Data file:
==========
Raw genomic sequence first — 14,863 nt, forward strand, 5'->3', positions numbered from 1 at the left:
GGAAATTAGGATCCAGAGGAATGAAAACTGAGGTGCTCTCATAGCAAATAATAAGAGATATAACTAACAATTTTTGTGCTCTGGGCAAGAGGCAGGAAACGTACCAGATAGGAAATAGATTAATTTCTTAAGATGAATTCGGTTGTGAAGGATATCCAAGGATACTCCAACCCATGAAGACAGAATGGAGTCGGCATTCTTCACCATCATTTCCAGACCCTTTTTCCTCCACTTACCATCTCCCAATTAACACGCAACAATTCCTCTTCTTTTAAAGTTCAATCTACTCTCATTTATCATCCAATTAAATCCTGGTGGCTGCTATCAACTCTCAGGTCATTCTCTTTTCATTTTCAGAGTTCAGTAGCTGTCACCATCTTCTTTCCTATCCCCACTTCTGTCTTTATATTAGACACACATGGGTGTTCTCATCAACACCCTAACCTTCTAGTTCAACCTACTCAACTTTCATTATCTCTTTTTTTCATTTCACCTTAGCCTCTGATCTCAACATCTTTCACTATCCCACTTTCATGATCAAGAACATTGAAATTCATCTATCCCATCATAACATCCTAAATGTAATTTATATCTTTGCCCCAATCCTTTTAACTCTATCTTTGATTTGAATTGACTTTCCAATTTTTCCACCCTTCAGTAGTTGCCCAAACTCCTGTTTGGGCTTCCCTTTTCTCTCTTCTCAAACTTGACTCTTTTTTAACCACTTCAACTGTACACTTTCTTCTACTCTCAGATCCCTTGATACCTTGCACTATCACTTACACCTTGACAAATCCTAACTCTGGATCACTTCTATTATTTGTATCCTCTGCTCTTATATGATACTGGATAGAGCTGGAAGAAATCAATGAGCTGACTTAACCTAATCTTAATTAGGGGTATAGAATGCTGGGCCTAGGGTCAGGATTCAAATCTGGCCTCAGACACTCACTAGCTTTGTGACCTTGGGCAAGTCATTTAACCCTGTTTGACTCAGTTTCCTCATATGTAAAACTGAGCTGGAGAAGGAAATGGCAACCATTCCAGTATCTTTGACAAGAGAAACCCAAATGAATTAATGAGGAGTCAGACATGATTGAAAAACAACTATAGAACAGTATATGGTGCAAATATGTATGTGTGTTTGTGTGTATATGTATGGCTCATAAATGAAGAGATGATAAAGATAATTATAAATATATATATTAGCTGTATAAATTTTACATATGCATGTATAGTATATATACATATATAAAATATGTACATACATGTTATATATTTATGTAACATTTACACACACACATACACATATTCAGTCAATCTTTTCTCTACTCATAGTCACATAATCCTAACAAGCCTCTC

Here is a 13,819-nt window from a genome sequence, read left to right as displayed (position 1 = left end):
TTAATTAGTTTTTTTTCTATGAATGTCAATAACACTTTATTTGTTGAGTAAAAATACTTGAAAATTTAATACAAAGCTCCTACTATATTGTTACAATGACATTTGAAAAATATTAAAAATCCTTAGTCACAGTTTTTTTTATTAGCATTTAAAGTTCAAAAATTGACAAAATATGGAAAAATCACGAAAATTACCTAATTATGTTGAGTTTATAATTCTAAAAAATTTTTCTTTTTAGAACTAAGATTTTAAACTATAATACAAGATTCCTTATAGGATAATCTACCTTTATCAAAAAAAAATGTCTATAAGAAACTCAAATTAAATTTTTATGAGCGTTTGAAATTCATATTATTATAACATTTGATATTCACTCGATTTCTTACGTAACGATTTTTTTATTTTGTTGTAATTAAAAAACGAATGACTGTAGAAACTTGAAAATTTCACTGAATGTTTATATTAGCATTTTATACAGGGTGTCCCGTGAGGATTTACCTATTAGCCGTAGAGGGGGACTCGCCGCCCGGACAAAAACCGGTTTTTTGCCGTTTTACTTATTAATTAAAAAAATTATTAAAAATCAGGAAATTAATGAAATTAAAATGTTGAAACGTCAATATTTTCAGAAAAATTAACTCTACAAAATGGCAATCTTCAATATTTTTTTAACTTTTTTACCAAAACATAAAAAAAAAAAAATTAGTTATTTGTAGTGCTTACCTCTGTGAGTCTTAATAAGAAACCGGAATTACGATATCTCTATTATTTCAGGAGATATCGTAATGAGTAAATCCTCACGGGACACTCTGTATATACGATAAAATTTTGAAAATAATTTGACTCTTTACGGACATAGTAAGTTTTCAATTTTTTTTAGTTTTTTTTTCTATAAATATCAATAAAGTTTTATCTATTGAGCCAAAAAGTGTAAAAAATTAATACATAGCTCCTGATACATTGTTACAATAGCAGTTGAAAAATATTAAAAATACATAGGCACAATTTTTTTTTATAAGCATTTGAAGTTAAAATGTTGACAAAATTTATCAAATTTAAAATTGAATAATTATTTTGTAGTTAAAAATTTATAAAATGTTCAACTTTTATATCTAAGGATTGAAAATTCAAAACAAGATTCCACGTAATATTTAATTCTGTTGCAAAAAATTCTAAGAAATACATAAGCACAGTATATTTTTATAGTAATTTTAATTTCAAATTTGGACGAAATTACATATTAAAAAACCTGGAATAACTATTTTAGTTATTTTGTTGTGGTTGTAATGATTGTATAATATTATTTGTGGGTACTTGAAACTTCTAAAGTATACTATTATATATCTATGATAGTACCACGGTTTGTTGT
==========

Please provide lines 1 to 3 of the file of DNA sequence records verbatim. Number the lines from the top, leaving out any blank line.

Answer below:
Raw genomic sequence first — 14,863 nt, forward strand, 5'->3', positions numbered from 1 at the left:
GGAAATTAGGATCCAGAGGAATGAAAACTGAGGTGCTCTCATAGCAAATAATAAGAGATATAACTAACAATTTTTGTGCTCTGGGCAAGAGGCAGGAAACGTACCAGATAGGAAATAGATTAATTTCTTAAGATGAATTCGGTTGTGAAGGATATCCAAGGATACTCCAACCCATGAAGACAGAATGGAGTCGGCATTCTTCACCATCATTTCCAGACCCTTTTTCCTCCACTTACCATCTCCCAATTAACACGCAACAATTCCTCTTCTTTTAAAGTTCAATCTACTCTCATTTATCATCCAATTAAATCCTGGTGGCTGCTATCAACTCTCAGGTCATTCTCTTTTCATTTTCAGAGTTCAGTAGCTGTCACCATCTTCTTTCCTATCCCCACTTCTGTCTTTATATTAGACACACATGGGTGTTCTCATCAACACCCTAACCTTCTAGTTCAACCTACTCAACTTTCATTATCTCTTTTTTTCATTTCACCTTAGCCTCTGATCTCAACATCTTTCACTATCCCACTTTCATGATCAAGAACATTGAAATTCATCTATCCCATCATAACATCCTAAATGTAATTTATATCTTTGCCCCAATCCTTTTAACTCTATCTTTGATTTGAATTGACTTTCCAATTTTTCCACCCTTCAGTAGTTGCCCAAACTCCTGTTTGGGCTTCCCTTTTCTCTCTTCTCAAACTTGACTCTTTTTTAACCACTTCAACTGTACACTTTCTTCTACTCTCAGATCCCTTGATACCTTGCACTATCACTTACACCTTGACAAATCCTAACTCTGGATCACTTCTATTATTTGTATCCTCTGCTCTTATATGATACTGGATAGAGCTGGAAGAAATCAATGAGCTGACTTAACCTAATCTTAATTAGGGGTATAGAATGCTGGGCCTAGGGTCAGGATTCAAATCTGGCCTCAGACACTCACTAGCTTTGTGACCTTGGGCAAGTCATTTAACCCTGTTTGACTCAGTTTCCTCATATGTAAAACTGAGCTGGAGAAGGAAATGGCAACCATTCCAGTATCTTTGACAAGAGAAACCCAAATGAATTAATGAGGAGTCAGACATGATTGAAAAACAACTATAGAACAGTATATGGTGCAAATATGTATGTGTGTTTGTGTGTATATGTATGGCTCATAAATGAAGAGATGATAAAGATAATTATAAATATATATATTAGCTGTATAAATTTTACATATGCATGTATAGTATATATACATATATAAAATATGTACATACATGTTATATATTTATGTAACATTTACACACACACATACACATATTCAGTCAATCTTTTCTCTACTCATAGTCACATAATCCTAACAAGCCTCTC

Here is a 13,819-nt window from a genome sequence, read left to right as displayed (position 1 = left end):